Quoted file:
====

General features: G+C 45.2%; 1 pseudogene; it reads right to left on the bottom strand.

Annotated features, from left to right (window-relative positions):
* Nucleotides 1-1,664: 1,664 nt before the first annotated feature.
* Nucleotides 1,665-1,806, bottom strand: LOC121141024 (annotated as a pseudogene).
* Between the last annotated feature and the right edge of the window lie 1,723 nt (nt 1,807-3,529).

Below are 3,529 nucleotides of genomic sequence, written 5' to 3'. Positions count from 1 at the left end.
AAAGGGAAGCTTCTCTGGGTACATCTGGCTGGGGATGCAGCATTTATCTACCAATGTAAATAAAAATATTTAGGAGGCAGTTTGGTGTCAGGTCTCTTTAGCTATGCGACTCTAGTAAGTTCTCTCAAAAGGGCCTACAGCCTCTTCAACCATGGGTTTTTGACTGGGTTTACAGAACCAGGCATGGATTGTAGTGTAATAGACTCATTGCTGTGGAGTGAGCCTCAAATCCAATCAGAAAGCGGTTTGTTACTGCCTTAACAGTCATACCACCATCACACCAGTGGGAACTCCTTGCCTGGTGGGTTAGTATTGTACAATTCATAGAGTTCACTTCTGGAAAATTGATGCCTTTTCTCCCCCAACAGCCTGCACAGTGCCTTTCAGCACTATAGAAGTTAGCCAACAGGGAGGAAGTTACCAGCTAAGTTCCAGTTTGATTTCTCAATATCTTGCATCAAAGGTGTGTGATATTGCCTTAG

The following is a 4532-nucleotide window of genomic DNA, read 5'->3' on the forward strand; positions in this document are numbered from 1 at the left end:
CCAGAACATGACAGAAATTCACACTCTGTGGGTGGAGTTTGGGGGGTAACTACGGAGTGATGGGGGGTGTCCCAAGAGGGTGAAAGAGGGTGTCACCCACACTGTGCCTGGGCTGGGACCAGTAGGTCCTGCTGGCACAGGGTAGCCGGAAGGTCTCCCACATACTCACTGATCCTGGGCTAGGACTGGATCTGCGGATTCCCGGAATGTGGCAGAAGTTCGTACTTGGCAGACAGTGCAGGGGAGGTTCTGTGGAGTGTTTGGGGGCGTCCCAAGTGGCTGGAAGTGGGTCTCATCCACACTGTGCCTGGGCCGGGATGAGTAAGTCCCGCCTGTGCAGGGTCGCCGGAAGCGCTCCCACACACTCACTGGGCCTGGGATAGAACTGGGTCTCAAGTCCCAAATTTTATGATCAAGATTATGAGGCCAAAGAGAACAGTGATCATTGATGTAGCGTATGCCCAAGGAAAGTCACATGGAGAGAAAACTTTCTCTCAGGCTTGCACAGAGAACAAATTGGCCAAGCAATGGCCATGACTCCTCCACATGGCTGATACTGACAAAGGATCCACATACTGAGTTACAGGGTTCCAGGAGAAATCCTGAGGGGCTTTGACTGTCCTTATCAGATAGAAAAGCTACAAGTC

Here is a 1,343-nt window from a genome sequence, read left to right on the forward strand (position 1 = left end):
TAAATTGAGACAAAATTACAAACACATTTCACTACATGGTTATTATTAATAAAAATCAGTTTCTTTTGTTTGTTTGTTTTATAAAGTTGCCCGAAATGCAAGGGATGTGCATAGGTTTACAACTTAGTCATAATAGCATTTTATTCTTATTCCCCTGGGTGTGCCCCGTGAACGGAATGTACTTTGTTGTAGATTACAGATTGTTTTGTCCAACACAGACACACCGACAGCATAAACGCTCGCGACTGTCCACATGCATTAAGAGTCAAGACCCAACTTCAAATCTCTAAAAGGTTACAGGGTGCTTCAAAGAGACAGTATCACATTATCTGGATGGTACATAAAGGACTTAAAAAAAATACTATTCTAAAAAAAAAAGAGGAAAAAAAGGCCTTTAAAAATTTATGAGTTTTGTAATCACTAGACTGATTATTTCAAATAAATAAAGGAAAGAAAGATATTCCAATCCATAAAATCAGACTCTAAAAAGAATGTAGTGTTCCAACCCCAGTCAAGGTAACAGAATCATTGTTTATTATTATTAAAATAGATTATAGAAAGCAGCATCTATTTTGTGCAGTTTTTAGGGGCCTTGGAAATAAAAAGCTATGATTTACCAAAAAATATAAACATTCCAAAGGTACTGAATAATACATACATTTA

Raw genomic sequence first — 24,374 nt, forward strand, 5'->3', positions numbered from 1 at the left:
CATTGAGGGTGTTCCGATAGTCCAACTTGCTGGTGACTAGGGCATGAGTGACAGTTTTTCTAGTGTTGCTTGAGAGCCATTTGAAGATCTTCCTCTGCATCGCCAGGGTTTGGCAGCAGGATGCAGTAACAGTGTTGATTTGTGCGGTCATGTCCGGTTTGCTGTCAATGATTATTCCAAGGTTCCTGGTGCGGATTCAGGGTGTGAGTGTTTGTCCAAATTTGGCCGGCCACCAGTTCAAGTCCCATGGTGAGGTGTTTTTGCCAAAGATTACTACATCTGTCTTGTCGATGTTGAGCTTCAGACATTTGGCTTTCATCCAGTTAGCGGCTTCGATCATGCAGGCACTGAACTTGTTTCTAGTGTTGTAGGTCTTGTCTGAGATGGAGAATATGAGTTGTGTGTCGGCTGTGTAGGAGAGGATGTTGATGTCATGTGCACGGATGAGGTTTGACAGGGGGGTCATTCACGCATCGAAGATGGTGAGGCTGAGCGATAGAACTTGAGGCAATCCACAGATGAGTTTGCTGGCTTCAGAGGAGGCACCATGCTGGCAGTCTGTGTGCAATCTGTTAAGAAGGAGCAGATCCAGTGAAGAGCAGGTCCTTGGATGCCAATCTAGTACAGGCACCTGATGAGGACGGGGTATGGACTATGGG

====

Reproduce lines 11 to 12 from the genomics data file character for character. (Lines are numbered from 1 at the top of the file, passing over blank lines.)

TAAATTGAGACAAAATTACAAACACATTTCACTACATGGTTATTATTAATAAAAATCAGTTTCTTTTGTTTGTTTGTTTTATAAAGTTGCCCGAAATGCAAGGGATGTGCATAGGTTTACAACTTAGTCATAATAGCATTTTATTCTTATTCCCCTGGGTGTGCCCCGTGAACGGAATGTACTTTGTTGTAGATTACAGATTGTTTTGTCCAACACAGACACACCGACAGCATAAACGCTCGCGACTGTCCACATGCATTAAGAGTCAAGACCCAACTTCAAATCTCTAAAAGGTTACAGGGTGCTTCAAAGAGACAGTATCACATTATCTGGATGGTACATAAAGGACTTAAAAAAAATACTATTCTAAAAAAAAAAGAGGAAAAAAAGGCCTTTAAAAATTTATGAGTTTTGTAATCACTAGACTGATTATTTCAAATAAATAAAGGAAAGAAAGATATTCCAATCCATAAAATCAGACTCTAAAAAGAATGTAGTGTTCCAACCCCAGTCAAGGTAACAGAATCATTGTTTATTATTATTAAAATAGATTATAGAAAGCAGCATCTATTTTGTGCAGTTTTTAGGGGCCTTGGAAATAAAAAGCTATGATTTACCAAAAAATATAAACATTCCAAAGGTACTGAATAATACATACATTTA

Raw genomic sequence first — 24,374 nt, forward strand, 5'->3', positions numbered from 1 at the left: